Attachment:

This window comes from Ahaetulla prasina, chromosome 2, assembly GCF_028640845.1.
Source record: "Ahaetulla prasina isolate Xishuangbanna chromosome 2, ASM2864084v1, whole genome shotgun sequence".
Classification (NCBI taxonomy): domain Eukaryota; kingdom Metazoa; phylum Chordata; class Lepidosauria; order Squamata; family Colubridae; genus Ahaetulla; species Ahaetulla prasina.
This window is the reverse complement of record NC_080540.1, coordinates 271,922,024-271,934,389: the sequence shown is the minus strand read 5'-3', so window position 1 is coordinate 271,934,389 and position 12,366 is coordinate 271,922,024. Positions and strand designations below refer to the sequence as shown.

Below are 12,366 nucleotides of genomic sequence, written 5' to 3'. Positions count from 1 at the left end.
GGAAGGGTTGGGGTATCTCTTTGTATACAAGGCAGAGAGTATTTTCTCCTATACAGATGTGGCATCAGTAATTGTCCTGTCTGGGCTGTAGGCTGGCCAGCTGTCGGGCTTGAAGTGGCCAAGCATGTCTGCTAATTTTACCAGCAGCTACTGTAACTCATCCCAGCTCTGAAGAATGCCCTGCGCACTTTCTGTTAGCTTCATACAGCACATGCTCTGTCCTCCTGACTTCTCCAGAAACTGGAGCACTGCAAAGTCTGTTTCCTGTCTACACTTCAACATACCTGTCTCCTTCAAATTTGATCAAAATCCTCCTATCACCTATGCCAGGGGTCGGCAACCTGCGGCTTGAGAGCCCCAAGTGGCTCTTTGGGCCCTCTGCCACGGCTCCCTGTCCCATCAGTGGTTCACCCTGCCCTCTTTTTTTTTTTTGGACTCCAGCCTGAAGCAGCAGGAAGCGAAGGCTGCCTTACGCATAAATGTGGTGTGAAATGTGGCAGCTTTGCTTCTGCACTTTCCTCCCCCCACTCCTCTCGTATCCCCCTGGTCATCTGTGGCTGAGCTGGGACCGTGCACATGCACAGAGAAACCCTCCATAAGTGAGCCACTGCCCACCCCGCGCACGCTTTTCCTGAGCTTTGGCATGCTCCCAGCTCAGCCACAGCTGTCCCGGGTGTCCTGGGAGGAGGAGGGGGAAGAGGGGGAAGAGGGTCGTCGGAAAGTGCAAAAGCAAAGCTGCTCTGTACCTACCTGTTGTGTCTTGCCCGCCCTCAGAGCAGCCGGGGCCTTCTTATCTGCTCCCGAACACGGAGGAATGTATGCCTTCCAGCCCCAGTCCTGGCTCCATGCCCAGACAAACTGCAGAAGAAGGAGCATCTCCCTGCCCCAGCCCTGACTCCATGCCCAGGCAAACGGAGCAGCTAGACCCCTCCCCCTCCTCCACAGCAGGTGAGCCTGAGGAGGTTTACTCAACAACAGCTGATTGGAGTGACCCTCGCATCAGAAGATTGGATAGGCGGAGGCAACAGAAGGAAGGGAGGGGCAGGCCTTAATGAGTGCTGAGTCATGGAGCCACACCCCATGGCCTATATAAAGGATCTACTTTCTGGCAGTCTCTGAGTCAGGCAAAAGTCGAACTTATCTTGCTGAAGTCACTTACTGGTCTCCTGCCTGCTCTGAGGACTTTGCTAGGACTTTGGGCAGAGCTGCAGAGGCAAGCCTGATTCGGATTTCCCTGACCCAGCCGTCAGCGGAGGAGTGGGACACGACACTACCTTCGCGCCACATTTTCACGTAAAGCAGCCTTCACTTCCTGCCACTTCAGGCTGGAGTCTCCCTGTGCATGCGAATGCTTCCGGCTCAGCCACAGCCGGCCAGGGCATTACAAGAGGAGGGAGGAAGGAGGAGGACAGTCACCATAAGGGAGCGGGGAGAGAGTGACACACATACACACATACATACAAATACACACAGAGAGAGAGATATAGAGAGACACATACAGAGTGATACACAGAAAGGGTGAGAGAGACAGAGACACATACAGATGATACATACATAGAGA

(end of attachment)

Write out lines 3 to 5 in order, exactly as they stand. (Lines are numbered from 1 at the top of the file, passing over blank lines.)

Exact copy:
Classification (NCBI taxonomy): domain Eukaryota; kingdom Metazoa; phylum Chordata; class Lepidosauria; order Squamata; family Colubridae; genus Ahaetulla; species Ahaetulla prasina.
This window is the reverse complement of record NC_080540.1, coordinates 271,922,024-271,934,389: the sequence shown is the minus strand read 5'-3', so window position 1 is coordinate 271,934,389 and position 12,366 is coordinate 271,922,024. Positions and strand designations below refer to the sequence as shown.

Below are 12,366 nucleotides of genomic sequence, written 5' to 3'. Positions count from 1 at the left end.